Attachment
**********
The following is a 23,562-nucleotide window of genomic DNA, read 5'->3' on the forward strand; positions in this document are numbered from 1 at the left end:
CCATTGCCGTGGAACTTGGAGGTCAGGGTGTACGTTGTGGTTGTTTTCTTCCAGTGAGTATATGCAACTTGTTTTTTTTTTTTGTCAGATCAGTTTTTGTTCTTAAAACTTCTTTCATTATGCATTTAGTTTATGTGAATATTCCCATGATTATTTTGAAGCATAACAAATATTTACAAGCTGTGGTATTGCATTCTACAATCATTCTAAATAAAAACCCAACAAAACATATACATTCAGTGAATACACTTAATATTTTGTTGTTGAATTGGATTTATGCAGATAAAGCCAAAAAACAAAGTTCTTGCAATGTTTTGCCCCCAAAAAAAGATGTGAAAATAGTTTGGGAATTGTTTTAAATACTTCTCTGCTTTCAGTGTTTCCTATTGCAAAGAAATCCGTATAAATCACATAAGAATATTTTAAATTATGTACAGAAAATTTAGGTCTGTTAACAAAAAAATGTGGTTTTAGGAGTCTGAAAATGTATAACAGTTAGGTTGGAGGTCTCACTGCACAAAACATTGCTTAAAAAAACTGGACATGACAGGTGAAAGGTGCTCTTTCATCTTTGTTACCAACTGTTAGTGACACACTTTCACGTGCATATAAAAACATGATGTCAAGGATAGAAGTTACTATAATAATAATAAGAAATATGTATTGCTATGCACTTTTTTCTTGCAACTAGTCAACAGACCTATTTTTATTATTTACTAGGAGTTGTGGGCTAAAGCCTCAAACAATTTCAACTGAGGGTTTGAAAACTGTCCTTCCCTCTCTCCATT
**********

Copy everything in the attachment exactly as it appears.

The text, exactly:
The following is a 23,562-nucleotide window of genomic DNA, read 5'->3' on the forward strand; positions in this document are numbered from 1 at the left end:
CCATTGCCGTGGAACTTGGAGGTCAGGGTGTACGTTGTGGTTGTTTTCTTCCAGTGAGTATATGCAACTTGTTTTTTTTTTTTGTCAGATCAGTTTTTGTTCTTAAAACTTCTTTCATTATGCATTTAGTTTATGTGAATATTCCCATGATTATTTTGAAGCATAACAAATATTTACAAGCTGTGGTATTGCATTCTACAATCATTCTAAATAAAAACCCAACAAAACATATACATTCAGTGAATACACTTAATATTTTGTTGTTGAATTGGATTTATGCAGATAAAGCCAAAAAACAAAGTTCTTGCAATGTTTTGCCCCCAAAAAAAGATGTGAAAATAGTTTGGGAATTGTTTTAAATACTTCTCTGCTTTCAGTGTTTCCTATTGCAAAGAAATCCGTATAAATCACATAAGAATATTTTAAATTATGTACAGAAAATTTAGGTCTGTTAACAAAAAAATGTGGTTTTAGGAGTCTGAAAATGTATAACAGTTAGGTTGGAGGTCTCACTGCACAAAACATTGCTTAAAAAAACTGGACATGACAGGTGAAAGGTGCTCTTTCATCTTTGTTACCAACTGTTAGTGACACACTTTCACGTGCATATAAAAACATGATGTCAAGGATAGAAGTTACTATAATAATAATAAGAAATATGTATTGCTATGCACTTTTTTCTTGCAACTAGTCAACAGACCTATTTTTATTATTTACTAGGAGTTGTGGGCTAAAGCCTCAAACAATTTCAACTGAGGGTTTGAAAACTGTCCTTCCCTCTCTCCATT